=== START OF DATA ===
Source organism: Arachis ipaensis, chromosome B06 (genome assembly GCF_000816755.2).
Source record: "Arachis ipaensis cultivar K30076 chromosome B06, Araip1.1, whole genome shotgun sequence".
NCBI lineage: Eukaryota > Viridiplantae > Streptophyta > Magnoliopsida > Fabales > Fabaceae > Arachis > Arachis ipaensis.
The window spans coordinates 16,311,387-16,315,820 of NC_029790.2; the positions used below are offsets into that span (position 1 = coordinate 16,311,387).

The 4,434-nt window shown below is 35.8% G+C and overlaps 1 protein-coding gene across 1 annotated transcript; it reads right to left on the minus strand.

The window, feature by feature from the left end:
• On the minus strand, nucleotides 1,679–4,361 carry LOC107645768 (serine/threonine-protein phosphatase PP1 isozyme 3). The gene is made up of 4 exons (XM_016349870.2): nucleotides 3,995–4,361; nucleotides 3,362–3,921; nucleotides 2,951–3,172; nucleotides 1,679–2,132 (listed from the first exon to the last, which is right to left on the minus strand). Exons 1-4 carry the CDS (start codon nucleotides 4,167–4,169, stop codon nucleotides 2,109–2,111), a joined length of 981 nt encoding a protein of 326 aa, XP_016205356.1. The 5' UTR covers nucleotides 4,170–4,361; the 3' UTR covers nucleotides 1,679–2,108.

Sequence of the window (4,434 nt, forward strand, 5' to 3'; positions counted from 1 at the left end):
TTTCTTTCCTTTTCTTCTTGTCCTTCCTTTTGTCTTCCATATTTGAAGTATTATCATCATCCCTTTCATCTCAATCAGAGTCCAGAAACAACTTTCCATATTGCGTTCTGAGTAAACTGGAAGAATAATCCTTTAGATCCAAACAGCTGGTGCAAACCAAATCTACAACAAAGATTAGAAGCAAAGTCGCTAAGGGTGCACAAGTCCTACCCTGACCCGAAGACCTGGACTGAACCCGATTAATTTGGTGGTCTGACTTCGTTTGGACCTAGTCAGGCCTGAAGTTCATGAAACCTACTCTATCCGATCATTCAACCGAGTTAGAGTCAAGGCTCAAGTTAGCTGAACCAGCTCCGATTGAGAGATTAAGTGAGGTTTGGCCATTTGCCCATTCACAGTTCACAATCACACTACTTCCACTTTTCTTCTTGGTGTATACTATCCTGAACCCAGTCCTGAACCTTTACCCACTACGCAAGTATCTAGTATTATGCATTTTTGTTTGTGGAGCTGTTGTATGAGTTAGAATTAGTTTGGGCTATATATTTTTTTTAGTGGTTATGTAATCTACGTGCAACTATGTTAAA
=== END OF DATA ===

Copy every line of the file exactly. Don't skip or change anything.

Source organism: Arachis ipaensis, chromosome B06 (genome assembly GCF_000816755.2).
Source record: "Arachis ipaensis cultivar K30076 chromosome B06, Araip1.1, whole genome shotgun sequence".
NCBI lineage: Eukaryota > Viridiplantae > Streptophyta > Magnoliopsida > Fabales > Fabaceae > Arachis > Arachis ipaensis.
The window spans coordinates 16,311,387-16,315,820 of NC_029790.2; the positions used below are offsets into that span (position 1 = coordinate 16,311,387).

The 4,434-nt window shown below is 35.8% G+C and overlaps 1 protein-coding gene across 1 annotated transcript; it reads right to left on the minus strand.

The window, feature by feature from the left end:
• On the minus strand, nucleotides 1,679–4,361 carry LOC107645768 (serine/threonine-protein phosphatase PP1 isozyme 3). The gene is made up of 4 exons (XM_016349870.2): nucleotides 3,995–4,361; nucleotides 3,362–3,921; nucleotides 2,951–3,172; nucleotides 1,679–2,132 (listed from the first exon to the last, which is right to left on the minus strand). Exons 1-4 carry the CDS (start codon nucleotides 4,167–4,169, stop codon nucleotides 2,109–2,111), a joined length of 981 nt encoding a protein of 326 aa, XP_016205356.1. The 5' UTR covers nucleotides 4,170–4,361; the 3' UTR covers nucleotides 1,679–2,108.

Sequence of the window (4,434 nt, forward strand, 5' to 3'; positions counted from 1 at the left end):
TTTCTTTCCTTTTCTTCTTGTCCTTCCTTTTGTCTTCCATATTTGAAGTATTATCATCATCCCTTTCATCTCAATCAGAGTCCAGAAACAACTTTCCATATTGCGTTCTGAGTAAACTGGAAGAATAATCCTTTAGATCCAAACAGCTGGTGCAAACCAAATCTACAACAAAGATTAGAAGCAAAGTCGCTAAGGGTGCACAAGTCCTACCCTGACCCGAAGACCTGGACTGAACCCGATTAATTTGGTGGTCTGACTTCGTTTGGACCTAGTCAGGCCTGAAGTTCATGAAACCTACTCTATCCGATCATTCAACCGAGTTAGAGTCAAGGCTCAAGTTAGCTGAACCAGCTCCGATTGAGAGATTAAGTGAGGTTTGGCCATTTGCCCATTCACAGTTCACAATCACACTACTTCCACTTTTCTTCTTGGTGTATACTATCCTGAACCCAGTCCTGAACCTTTACCCACTACGCAAGTATCTAGTATTATGCATTTTTGTTTGTGGAGCTGTTGTATGAGTTAGAATTAGTTTGGGCTATATATTTTTTTTAGTGGTTATGTAATCTACGTGCAACTATGTTAAA